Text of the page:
The Chronicles of Jarren the Bone-Dancer
by Christopher Coyle
Title: You Can Never Go Back
Series: The Chronicles of Jarren the Bone-Dancer
Chapter: One Chapter
Date Posted: Oct. 2003
Author: Christopher Coyle
Author Website: http://www.ccoyle.com
I fled. I had no choice. My skin felt too tight for my body, a fire burned in my stomach and my head pounded with a violence threatening to send me spiraling into oblivion at any moment. I turned from the terrible tableau unfolding before me and pushed my way through the teeming mass of bodies, uncaring of who saw my face or who I had to push aside. The stench of their enjoyment mingled with the sickly-sweet scent of viscera and squeezed its way past my clenched fingers to fill my nostrils with its cloying perfume.
The heavy door to the room was only a temporary impediment. A jerk of my wrist, the application of my shoulder against the door, and I was outside. The cold, moist air hit me like a fist, but it was a welcome relief from the oppressive heat in the examination room. I inhaled deeply, my hand falling from my face so that I could breathe in the night air. But, even outside, I could not escape what I had seen. Even as the door slammed shut behind me, I could still hear them talking excitedly about the body they were examining.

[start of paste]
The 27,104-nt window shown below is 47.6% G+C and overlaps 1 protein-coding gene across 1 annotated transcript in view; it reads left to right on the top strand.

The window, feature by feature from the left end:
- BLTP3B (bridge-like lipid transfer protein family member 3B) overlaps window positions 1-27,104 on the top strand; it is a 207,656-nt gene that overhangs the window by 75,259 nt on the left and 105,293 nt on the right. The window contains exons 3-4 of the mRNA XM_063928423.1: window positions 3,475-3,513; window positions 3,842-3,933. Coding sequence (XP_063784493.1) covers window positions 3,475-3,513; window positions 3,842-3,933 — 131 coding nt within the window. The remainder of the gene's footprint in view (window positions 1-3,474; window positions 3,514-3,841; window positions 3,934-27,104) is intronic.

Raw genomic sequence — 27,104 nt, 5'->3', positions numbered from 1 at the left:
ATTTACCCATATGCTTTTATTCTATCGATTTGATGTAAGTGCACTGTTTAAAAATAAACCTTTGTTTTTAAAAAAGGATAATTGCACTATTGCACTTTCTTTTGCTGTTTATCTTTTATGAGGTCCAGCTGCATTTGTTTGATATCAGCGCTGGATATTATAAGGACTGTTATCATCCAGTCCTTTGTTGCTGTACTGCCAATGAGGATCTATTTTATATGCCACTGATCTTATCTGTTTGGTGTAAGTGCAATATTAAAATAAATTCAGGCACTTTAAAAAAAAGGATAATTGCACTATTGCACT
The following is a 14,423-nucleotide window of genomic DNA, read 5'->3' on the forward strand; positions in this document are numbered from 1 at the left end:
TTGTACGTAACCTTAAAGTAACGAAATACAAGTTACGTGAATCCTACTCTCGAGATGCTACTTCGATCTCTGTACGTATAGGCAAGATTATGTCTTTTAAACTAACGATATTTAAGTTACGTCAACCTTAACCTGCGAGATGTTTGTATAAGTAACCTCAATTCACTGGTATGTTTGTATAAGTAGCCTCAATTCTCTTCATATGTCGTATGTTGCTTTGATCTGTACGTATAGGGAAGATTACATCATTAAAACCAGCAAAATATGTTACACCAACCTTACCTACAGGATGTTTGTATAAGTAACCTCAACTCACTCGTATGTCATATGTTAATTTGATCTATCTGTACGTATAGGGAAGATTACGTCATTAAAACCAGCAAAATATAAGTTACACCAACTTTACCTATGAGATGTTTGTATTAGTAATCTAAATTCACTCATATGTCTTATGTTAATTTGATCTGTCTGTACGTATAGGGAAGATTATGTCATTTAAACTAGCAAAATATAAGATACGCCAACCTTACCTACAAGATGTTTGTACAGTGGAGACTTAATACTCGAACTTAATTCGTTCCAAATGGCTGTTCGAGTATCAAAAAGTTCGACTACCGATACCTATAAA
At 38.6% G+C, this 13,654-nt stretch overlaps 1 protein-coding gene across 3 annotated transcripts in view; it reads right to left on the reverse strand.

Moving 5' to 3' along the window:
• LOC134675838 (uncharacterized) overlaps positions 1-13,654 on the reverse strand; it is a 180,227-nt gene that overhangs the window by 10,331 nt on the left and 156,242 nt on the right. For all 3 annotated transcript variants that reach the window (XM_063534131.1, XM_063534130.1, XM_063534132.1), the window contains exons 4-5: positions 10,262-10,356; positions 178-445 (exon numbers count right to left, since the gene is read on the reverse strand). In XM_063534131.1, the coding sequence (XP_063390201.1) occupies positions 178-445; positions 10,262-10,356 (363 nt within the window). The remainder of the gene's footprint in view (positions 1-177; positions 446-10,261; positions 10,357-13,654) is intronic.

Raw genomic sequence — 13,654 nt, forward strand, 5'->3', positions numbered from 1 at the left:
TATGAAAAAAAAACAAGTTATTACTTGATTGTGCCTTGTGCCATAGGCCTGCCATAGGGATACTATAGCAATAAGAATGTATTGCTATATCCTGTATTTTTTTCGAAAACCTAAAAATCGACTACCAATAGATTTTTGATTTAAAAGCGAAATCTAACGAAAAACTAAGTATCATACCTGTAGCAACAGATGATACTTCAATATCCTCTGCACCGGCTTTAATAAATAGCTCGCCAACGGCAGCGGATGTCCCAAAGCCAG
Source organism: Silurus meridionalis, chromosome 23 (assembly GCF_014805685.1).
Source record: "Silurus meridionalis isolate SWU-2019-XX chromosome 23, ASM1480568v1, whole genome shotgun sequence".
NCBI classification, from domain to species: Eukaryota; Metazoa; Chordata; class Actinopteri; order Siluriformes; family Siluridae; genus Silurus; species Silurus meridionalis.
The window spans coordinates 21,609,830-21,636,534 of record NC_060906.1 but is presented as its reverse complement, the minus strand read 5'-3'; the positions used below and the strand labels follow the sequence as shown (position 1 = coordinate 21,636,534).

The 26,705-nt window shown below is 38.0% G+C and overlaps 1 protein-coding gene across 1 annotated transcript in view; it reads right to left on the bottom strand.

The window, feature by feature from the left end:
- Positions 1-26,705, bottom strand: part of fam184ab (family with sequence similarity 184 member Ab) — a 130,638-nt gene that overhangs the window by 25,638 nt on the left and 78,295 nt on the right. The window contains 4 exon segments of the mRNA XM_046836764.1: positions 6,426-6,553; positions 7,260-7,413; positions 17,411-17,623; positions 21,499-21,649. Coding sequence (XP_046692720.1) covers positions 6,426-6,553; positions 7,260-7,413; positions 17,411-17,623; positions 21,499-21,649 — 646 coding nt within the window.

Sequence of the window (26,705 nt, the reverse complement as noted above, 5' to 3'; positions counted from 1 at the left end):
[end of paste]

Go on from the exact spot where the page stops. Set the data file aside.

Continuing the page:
The stranger had stumbled into our village shortly after midday. He mumbled something before he collapsed, but his words quickly suffered as all such does from the wagging tongues. He lay there, untouched, for almost an hour after he fell, for my people were too afraid of approaching, mistrusting that the demon had truly fallen. Then they descended upon him like vultures, swiftly carrying his body to my father’s house. Besides being the village’s leader, my father also tended to the physical woes of the villagers. That was when I first caught sight of the demon, when they carried his limp, unresisting body through the door and laid him down upon the table.
My curiosity drew me over after the others had left to find my father. At first glance, the stranger looked dead, except for the occasional, shallow rise and fall of his bare chest. Only a pair of tattered, ripped pants covered his lower body, showing a map of burns and bruises crisscrossing his torso. It looked like he had been struck repeatedly with a burning brand.
It seemed impossible to me that a demon could be burned, much less be as badly wounded as the stranger had been. Once, he must have been truly beautiful, for behind the bruises and scorched flesh of his face, you could still see the ghost of his former grandeur. His hair had escaped the plaits it had been braided in, tangled with twigs and leaves and hanging wildly about his injured features. Immediately, it was apparent that he was one of them. One of the demons from the south.
Hesitantly, I reached out a trembling hand to touch him, to see if he was flesh and blood. Before I could touch him, however, the door burst open and my father stood there.